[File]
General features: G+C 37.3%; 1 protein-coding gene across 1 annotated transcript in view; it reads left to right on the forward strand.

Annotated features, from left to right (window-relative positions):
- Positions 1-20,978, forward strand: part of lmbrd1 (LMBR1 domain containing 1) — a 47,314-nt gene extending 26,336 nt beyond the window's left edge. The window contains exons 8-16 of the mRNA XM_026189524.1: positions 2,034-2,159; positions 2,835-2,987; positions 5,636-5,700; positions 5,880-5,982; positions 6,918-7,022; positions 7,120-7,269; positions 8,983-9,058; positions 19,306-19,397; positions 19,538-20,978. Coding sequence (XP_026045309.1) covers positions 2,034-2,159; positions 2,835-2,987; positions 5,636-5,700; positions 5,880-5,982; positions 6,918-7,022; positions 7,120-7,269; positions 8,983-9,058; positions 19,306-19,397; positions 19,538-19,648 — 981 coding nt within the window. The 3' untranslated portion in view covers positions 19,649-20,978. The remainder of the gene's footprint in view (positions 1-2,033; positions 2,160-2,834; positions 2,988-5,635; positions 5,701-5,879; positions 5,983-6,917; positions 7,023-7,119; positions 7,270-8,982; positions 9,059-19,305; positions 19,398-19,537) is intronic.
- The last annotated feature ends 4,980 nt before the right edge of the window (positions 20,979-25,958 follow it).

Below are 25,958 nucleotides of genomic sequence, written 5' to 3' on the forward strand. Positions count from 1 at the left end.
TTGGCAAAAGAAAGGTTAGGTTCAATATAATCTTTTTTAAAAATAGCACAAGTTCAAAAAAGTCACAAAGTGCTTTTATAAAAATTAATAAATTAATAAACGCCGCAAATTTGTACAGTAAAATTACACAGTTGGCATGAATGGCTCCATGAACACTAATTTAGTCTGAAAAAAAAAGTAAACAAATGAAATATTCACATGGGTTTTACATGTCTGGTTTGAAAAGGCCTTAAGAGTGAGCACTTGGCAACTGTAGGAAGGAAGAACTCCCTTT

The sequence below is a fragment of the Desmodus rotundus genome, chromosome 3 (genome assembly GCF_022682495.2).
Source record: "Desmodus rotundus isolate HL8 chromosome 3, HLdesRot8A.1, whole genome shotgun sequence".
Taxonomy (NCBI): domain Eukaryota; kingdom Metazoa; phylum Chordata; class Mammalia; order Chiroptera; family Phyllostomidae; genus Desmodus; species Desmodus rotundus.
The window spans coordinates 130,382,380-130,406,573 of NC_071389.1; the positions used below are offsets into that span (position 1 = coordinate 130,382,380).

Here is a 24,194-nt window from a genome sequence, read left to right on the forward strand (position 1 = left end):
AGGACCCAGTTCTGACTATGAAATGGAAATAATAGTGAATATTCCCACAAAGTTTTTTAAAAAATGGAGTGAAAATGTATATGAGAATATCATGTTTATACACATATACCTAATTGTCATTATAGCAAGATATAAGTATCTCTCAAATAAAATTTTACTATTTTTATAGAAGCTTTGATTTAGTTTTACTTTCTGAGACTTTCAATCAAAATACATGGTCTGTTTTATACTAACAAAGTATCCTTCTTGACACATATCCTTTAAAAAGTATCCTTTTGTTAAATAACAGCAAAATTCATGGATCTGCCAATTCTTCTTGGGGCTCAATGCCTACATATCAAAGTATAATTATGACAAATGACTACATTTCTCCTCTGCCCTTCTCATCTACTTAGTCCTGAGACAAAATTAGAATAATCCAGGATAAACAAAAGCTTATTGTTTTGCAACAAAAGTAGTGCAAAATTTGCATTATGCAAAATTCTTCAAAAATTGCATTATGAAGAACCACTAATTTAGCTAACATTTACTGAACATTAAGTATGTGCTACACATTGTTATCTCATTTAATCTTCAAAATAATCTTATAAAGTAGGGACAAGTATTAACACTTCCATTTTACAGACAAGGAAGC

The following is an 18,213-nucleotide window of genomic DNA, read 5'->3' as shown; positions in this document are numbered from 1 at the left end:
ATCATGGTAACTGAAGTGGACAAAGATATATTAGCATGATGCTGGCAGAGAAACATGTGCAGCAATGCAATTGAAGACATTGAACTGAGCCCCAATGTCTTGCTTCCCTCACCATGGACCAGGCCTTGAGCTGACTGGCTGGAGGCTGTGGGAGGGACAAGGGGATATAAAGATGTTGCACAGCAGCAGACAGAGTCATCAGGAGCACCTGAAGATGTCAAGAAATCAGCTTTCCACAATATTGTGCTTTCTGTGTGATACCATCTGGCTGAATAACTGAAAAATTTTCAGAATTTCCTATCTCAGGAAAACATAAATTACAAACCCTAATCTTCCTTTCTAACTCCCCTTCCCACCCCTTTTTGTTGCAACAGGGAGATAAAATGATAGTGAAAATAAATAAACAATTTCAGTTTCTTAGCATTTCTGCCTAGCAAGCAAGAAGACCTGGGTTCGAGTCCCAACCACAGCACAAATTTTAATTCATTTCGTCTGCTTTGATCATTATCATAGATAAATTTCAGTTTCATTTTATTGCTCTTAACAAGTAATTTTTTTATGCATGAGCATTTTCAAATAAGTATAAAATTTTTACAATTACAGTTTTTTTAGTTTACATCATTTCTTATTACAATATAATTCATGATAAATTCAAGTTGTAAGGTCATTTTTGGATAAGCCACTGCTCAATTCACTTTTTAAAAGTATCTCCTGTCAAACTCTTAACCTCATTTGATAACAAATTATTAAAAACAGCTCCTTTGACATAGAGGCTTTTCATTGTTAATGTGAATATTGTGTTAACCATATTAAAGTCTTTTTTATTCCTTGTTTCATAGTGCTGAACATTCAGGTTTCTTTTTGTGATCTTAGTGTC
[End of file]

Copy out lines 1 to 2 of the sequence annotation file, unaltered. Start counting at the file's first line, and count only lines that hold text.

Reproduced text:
General features: G+C 37.3%; 1 protein-coding gene across 1 annotated transcript in view; it reads left to right on the forward strand.

Annotated features, from left to right (window-relative positions):